TWRP is one of the two main custom recoveries for Android. It’s installed when you root your phone or tablet and enables you to carry out a host of major hacks and tweaks, from creating full backups to flashing ROMs.
In this guide we’ll take a look at:
- what recovery does
- the difference between TWRP and CWM recoveries
- how to install TWRP
- booting and rebooting
- TWRP options and what they do
Let’s get started!
What is recovery?
Recovery is small piece of software that runs in the recovery partition on your device.
It is possible to boot into this partition, enabling you to power on and access the files on your phone without loading the Android OS. Because Android isn’t loaded the Android system files are not placed in memory, which means they can be accessed, edited and replaced.
When you install a system update on your device, booting into recovery is part of the process. Every device has a stock recovery installed for this reason, but it has no user-accessible functions.
Replacing the stock recovery with a custom recovery such as TWRP (Team Win Recovery Project) gives you access to the parts of your device that were previously off limits. That’s how you start hacking your phone.
TWRP vs ClockworkMod Recovery: which to choose
The two main stock recovery systems for Android are TWRP and ClockworkMod (CWM).
In most instances you won’t need to make a choice between them; the rooting method you choose for your device will be based on the use of either one or the other.
TWRP and CWM have similar feature sets, and there’s little practical difference between them. They do have different user interfaces and are not compatible with one another. A Nandroid backup made on one cannot be restored using the other.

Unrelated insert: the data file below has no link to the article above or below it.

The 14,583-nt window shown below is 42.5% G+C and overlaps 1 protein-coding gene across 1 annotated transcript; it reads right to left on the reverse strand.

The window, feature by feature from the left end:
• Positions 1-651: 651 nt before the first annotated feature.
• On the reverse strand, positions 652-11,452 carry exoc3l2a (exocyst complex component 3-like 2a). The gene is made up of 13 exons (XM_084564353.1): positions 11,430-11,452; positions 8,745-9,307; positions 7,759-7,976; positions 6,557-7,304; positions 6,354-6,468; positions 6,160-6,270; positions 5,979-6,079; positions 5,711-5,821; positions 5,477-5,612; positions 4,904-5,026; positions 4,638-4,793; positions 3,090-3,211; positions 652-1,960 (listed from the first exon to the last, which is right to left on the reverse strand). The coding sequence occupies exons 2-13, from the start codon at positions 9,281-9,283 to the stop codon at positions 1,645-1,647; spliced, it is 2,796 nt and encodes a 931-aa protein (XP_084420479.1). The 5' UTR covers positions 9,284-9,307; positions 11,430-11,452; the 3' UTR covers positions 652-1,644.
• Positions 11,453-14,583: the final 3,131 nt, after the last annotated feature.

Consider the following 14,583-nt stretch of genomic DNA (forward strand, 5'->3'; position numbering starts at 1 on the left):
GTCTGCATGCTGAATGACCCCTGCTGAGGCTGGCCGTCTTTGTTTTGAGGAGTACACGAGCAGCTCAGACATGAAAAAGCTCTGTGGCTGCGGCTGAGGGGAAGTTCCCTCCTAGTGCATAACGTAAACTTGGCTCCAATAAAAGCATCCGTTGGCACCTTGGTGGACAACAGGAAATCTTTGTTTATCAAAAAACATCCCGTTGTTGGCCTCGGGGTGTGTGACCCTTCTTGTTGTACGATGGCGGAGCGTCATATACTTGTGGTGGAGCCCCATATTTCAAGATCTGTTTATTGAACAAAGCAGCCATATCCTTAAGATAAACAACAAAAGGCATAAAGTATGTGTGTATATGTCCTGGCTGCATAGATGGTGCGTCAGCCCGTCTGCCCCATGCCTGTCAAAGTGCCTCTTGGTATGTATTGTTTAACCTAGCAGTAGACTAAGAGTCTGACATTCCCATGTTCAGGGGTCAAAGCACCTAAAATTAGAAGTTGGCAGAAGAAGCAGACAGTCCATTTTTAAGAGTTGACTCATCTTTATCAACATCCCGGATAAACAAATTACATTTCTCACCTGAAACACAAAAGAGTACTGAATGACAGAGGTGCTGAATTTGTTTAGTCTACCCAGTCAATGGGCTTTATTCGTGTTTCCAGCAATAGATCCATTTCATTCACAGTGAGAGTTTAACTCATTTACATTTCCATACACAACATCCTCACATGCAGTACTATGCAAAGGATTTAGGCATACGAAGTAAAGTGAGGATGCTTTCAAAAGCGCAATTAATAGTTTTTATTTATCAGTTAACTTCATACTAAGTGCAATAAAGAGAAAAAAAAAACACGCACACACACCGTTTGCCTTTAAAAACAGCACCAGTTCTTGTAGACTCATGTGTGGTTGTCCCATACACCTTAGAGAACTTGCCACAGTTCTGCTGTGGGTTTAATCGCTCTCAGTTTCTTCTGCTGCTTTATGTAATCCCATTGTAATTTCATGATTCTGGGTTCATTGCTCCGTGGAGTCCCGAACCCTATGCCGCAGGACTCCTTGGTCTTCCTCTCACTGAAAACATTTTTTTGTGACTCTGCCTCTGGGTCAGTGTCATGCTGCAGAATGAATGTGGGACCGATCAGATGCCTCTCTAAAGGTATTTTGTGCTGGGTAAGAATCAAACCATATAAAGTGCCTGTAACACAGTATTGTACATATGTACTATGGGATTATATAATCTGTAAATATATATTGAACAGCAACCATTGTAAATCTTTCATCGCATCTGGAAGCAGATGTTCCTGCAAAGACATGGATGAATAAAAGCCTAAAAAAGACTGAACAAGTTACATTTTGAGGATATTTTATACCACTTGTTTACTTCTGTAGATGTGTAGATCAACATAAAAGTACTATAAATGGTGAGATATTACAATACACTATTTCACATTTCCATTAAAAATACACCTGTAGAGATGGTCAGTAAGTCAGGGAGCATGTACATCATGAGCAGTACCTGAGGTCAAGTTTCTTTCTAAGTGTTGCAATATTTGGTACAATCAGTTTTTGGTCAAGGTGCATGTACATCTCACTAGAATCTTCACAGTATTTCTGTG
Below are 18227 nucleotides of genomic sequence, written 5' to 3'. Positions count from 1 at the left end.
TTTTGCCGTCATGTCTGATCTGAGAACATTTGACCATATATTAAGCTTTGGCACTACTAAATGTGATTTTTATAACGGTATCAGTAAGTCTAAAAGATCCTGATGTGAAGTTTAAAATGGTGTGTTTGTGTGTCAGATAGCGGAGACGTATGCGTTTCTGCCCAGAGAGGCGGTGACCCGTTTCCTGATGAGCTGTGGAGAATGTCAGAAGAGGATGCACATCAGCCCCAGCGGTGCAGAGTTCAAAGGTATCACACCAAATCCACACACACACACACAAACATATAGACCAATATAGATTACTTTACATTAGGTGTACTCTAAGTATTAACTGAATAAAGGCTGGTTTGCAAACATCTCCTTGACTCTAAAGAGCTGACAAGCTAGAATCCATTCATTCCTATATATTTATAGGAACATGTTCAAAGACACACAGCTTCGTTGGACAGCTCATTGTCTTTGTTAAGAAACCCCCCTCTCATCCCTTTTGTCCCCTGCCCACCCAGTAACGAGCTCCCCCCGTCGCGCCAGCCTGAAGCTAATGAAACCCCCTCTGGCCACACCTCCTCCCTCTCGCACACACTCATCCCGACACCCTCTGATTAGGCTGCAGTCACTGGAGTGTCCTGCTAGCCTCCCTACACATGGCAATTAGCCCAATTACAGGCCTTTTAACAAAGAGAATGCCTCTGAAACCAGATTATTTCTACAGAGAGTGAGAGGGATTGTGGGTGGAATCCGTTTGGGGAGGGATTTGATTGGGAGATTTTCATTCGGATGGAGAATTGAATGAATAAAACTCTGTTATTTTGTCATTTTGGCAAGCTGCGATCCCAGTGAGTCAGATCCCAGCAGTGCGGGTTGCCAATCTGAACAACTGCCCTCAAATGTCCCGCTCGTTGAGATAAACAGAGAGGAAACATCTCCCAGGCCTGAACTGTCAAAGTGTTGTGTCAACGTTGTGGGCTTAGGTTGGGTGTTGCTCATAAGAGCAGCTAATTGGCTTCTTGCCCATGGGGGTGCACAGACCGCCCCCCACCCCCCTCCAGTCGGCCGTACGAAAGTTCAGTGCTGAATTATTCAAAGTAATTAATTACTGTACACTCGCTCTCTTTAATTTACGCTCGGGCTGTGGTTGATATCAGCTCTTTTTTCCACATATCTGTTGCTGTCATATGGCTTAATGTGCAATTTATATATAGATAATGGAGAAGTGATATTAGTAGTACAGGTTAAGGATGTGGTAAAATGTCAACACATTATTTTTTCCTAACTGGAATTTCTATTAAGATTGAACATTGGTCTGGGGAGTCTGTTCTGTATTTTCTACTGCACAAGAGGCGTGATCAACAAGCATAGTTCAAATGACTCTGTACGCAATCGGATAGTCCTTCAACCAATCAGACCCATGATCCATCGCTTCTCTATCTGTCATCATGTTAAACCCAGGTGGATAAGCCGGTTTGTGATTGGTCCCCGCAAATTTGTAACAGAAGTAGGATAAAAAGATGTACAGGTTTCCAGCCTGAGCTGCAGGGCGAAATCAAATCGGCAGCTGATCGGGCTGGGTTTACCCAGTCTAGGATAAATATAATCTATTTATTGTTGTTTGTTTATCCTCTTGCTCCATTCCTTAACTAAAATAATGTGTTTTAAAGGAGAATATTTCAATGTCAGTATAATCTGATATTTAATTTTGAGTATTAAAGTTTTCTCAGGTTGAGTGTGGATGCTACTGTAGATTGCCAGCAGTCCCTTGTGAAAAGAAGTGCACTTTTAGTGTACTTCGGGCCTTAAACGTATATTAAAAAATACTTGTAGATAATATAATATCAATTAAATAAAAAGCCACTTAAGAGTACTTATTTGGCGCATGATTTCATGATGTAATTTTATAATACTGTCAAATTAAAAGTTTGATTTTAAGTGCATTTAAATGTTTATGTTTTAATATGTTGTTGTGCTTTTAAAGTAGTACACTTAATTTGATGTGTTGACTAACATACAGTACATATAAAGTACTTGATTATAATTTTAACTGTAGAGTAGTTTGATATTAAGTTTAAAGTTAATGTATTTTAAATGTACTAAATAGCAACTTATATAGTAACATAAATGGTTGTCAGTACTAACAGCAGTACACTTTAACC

As mentioned, you’ll generally flash TWRP as part of the process of rooting your phone—it’s not essential to have a custom recovery on a rooted Android device, but you’ll be losing a lot of the benefits of rooting if you don’t have one, not to mention the security of being to restore your device more easily should you encounter problems with any of your mods.
There are many methods of installing TWRP, including via fastboot on most Android devices (Samsung’s being the notable exception).
Once you’re rooted and have got TWRP installed you can update it simply by downloading a new version and flashing the zip. You can also try the app TWRP Manager for a quick method of updating.
TWRP is touch optimised. The large icons in the main section of the screen are buttons, the back arrow bottom right takes you back to the previous screen and the home button bottom left takes you back to the main screen.
Boot into TWRP
The method of booting into TWRP differs from one device to the next. It normally involves a combination of key presses when starting the phone—most frequently holding one of the volume buttons and the power button simultaneously.
Check our earlier post on how to boot into recovery for guides on most popular handsets and manufacturers.
Reboot into Android
Rebooting is simply a case of tapping the Reboot button from the TWRP main screen.
You can select to reboot the System (Android), to Power Off, to reboot Recovery, or to boot to the Bootloader. This powers on the device but boots no software, and allows you to access a bricked device via a USB connection to your PC.
Flash a ROM or zip
One of the main uses of a custom recovery is to flash a custom ROM.
To do this in TWRP tap the Install button. Assuming you’ve copied a ROM (in .zip format) or other flashable zip file into the device’s internal storage you can sue the Select Zip screen to locate and choose it.
With the zip selected you will be taken to the Confirm Flash screen. You can add multiple zips if you need to, by tapping the Add More Zips button.
When done you need to confirm that you’re ready to flash by swiping your finger along the Swipe to Confirm Flash slider. As soon as you do this, flashing will begin.